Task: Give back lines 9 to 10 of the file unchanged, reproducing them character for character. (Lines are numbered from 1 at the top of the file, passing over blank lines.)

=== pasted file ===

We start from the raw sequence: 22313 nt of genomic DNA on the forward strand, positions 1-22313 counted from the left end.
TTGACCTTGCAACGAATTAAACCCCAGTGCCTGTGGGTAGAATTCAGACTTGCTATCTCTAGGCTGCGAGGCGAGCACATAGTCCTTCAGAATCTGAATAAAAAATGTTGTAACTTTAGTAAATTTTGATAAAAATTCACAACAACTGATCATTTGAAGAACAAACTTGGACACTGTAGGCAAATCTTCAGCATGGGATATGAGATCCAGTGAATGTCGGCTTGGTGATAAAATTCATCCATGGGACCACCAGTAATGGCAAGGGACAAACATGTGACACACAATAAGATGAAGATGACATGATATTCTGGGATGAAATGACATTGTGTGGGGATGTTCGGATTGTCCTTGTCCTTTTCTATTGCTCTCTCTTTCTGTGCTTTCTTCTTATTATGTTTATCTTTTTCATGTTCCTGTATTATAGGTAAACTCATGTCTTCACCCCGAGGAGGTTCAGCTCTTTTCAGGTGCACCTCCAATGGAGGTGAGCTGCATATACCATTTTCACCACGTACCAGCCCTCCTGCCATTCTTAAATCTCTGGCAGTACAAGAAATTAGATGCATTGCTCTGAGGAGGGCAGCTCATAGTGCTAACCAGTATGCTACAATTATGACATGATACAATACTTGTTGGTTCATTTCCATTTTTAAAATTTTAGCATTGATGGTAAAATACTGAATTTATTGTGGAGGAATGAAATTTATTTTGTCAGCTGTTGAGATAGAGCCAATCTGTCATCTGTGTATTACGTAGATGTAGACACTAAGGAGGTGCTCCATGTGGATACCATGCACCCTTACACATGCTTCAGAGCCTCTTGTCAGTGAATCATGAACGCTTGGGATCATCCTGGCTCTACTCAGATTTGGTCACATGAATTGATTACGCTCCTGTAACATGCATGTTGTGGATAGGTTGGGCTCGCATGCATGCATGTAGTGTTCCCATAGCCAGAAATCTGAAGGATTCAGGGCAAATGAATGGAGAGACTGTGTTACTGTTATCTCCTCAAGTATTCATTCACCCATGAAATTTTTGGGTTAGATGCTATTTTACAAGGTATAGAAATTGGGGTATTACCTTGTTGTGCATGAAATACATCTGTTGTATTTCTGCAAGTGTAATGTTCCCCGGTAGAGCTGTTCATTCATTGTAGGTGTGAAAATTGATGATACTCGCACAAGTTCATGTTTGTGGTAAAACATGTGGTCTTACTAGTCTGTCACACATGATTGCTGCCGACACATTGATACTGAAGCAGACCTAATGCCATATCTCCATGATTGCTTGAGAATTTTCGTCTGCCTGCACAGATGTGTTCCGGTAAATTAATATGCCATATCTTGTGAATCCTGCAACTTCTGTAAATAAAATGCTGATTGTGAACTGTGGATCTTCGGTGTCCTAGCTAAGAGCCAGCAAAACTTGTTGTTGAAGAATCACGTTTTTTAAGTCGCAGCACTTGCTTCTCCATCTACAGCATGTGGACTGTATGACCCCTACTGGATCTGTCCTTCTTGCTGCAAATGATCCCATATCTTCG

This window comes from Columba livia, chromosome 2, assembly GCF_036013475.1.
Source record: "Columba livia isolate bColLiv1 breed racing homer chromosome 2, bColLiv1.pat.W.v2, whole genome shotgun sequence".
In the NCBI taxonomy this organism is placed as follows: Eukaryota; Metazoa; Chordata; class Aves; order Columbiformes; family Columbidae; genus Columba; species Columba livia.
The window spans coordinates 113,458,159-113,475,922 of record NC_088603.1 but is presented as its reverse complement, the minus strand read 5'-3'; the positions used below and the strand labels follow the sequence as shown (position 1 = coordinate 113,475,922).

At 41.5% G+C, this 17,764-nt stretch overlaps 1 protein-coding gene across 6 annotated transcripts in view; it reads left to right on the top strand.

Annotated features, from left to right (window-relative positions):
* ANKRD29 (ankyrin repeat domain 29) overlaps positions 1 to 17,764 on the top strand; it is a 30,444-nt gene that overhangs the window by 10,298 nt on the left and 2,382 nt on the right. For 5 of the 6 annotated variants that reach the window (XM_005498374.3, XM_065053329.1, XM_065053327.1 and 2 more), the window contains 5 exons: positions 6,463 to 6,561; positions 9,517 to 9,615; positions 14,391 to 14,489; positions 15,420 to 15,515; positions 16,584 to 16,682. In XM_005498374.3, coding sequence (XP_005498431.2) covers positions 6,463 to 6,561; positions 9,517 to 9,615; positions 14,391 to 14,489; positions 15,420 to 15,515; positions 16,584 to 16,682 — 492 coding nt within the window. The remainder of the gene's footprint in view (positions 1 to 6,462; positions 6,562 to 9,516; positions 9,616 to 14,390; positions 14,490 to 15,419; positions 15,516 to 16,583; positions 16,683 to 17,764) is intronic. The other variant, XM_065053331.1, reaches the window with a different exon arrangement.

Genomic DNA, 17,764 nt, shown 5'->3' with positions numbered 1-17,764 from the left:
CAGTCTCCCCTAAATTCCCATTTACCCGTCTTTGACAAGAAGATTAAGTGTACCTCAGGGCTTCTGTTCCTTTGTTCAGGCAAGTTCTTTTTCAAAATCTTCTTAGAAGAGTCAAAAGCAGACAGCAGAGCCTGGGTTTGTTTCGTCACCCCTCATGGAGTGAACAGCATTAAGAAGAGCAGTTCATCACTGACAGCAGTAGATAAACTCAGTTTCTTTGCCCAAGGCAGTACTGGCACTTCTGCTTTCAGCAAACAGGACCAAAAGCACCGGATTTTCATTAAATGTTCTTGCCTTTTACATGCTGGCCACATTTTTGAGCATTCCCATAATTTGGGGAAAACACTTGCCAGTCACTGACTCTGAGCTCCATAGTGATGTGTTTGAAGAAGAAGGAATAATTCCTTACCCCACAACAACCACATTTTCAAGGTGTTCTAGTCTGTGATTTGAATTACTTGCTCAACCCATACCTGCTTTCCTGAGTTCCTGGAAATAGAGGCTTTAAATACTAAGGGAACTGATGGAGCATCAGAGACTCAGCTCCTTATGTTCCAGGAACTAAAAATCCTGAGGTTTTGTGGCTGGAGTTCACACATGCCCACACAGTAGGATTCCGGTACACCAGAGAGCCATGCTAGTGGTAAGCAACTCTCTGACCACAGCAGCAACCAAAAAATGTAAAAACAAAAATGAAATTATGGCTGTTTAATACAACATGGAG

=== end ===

* ANKRD29 (ankyrin repeat domain 29) overlaps positions 1 to 17,764 on the top strand; it is a 30,444-nt gene that overhangs the window by 10,298 nt on the left and 2,382 nt on the right. For 5 of the 6 annotated variants that reach the window (XM_005498374.3, XM_065053329.1, XM_065053327.1 and 2 more), the window contains 5 exons: positions 6,463 to 6,561; positions 9,517 to 9,615; positions 14,391 to 14,489; positions 15,420 to 15,515; positions 16,584 to 16,682. In XM_005498374.3, coding sequence (XP_005498431.2) covers positions 6,463 to 6,561; positions 9,517 to 9,615; positions 14,391 to 14,489; positions 15,420 to 15,515; positions 16,584 to 16,682 — 492 coding nt within the window. The remainder of the gene's footprint in view (positions 1 to 6,462; positions 6,562 to 9,516; positions 9,616 to 14,390; positions 14,490 to 15,419; positions 15,516 to 16,583; positions 16,683 to 17,764) is intronic. The other variant, XM_065053331.1, reaches the window with a different exon arrangement.

Genomic DNA, 17,764 nt, shown 5'->3' with positions numbered 1-17,764 from the left: